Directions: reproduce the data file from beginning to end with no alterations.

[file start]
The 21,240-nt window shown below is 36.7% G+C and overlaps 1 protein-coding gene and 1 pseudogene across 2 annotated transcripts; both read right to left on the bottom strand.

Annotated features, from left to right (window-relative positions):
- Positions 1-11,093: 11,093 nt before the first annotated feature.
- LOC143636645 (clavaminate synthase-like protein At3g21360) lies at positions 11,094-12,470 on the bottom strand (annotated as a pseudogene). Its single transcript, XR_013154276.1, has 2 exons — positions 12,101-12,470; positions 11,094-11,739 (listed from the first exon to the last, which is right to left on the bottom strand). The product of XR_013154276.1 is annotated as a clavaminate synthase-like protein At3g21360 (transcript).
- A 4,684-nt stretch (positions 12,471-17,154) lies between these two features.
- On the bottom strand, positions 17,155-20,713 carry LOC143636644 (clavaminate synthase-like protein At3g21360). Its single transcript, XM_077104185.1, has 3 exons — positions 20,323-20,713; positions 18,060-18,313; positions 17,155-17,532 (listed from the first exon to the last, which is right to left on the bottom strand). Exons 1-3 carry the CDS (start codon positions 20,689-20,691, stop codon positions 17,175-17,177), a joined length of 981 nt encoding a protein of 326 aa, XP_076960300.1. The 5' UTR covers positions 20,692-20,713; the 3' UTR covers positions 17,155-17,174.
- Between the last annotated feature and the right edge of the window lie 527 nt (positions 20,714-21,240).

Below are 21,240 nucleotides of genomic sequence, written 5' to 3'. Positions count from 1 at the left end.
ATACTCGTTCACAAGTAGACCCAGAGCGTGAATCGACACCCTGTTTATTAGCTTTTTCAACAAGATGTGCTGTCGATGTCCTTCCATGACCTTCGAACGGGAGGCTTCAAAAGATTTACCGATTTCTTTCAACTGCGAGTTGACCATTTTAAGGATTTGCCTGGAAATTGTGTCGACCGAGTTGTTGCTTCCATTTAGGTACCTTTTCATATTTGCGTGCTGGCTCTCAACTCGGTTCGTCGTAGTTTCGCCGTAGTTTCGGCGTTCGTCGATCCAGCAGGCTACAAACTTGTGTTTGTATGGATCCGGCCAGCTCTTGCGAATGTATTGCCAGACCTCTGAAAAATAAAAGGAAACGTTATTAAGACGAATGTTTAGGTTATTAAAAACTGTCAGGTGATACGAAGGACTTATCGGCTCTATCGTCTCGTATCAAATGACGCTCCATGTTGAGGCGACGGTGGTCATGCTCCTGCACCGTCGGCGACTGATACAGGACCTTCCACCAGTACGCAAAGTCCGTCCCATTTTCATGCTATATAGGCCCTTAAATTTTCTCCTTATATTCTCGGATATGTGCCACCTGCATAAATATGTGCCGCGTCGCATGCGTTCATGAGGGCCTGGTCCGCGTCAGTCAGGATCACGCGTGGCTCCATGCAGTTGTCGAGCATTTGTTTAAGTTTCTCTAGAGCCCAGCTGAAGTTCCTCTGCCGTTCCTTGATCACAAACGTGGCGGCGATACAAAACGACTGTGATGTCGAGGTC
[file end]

The 21,240-nt window shown below is 36.7% G+C and overlaps 1 protein-coding gene and 1 pseudogene across 2 annotated transcripts; both read right to left on the bottom strand.

Annotated features, from left to right (window-relative positions):
- Positions 1-11,093: 11,093 nt before the first annotated feature.
- LOC143636645 (clavaminate synthase-like protein At3g21360) lies at positions 11,094-12,470 on the bottom strand (annotated as a pseudogene). Its single transcript, XR_013154276.1, has 2 exons — positions 12,101-12,470; positions 11,094-11,739 (listed from the first exon to the last, which is right to left on the bottom strand). The product of XR_013154276.1 is annotated as a clavaminate synthase-like protein At3g21360 (transcript).
- A 4,684-nt stretch (positions 12,471-17,154) lies between these two features.
- On the bottom strand, positions 17,155-20,713 carry LOC143636644 (clavaminate synthase-like protein At3g21360). Its single transcript, XM_077104185.1, has 3 exons — positions 20,323-20,713; positions 18,060-18,313; positions 17,155-17,532 (listed from the first exon to the last, which is right to left on the bottom strand). Exons 1-3 carry the CDS (start codon positions 20,689-20,691, stop codon positions 17,175-17,177), a joined length of 981 nt encoding a protein of 326 aa, XP_076960300.1. The 5' UTR covers positions 20,692-20,713; the 3' UTR covers positions 17,155-17,174.
- Between the last annotated feature and the right edge of the window lie 527 nt (positions 20,714-21,240).

Below are 21,240 nucleotides of genomic sequence, written 5' to 3'. Positions count from 1 at the left end.
ATACTCGTTCACAAGTAGACCCAGAGCGTGAATCGACACCCTGTTTATTAGCTTTTTCAACAAGATGTGCTGTCGATGTCCTTCCATGACCTTCGAACGGGAGGCTTCAAAAGATTTACCGATTTCTTTCAACTGCGAGTTGACCATTTTAAGGATTTGCCTGGAAATTGTGTCGACCGAGTTGTTGCTTCCATTTAGGTACCTTTTCATATTTGCGTGCTGGCTCTCAACTCGGTTCGTCGTAGTTTCGCCGTAGTTTCGGCGTTCGTCGATCCAGCAGGCTACAAACTTGTGTTTGTATGGATCCGGCCAGCTCTTGCGAATGTATTGCCAGACCTCTGAAAAATAAAAGGAAACGTTATTAAGACGAATGTTTAGGTTATTAAAAACTGTCAGGTGATACGAAGGACTTATCGGCTCTATCGTCTCGTATCAAATGACGCTCCATGTTGAGGCGACGGTGGTCATGCTCCTGCACCGTCGGCGACTGATACAGGACCTTCCACCAGTACGCAAAGTCCGTCCCATTTTCATGCTATATAGGCCCTTAAATTTTCTCCTTATATTCTCGGATATGTGCCACCTGCATAAATATGTGCCGCGTCGCATGCGTTCATGAGGGCCTGGTCCGCGTCAGTCAGGATCACGCGTGGCTCCATGCAGTTGTCGAGCATTTGTTTAAGTTTCTCTAGAGCCCAGCTGAAGTTCCTCTGCCGTTCCTTGATCACAAACGTGGCGGCGATACAAAACGACTGTGATGTCGAGGTC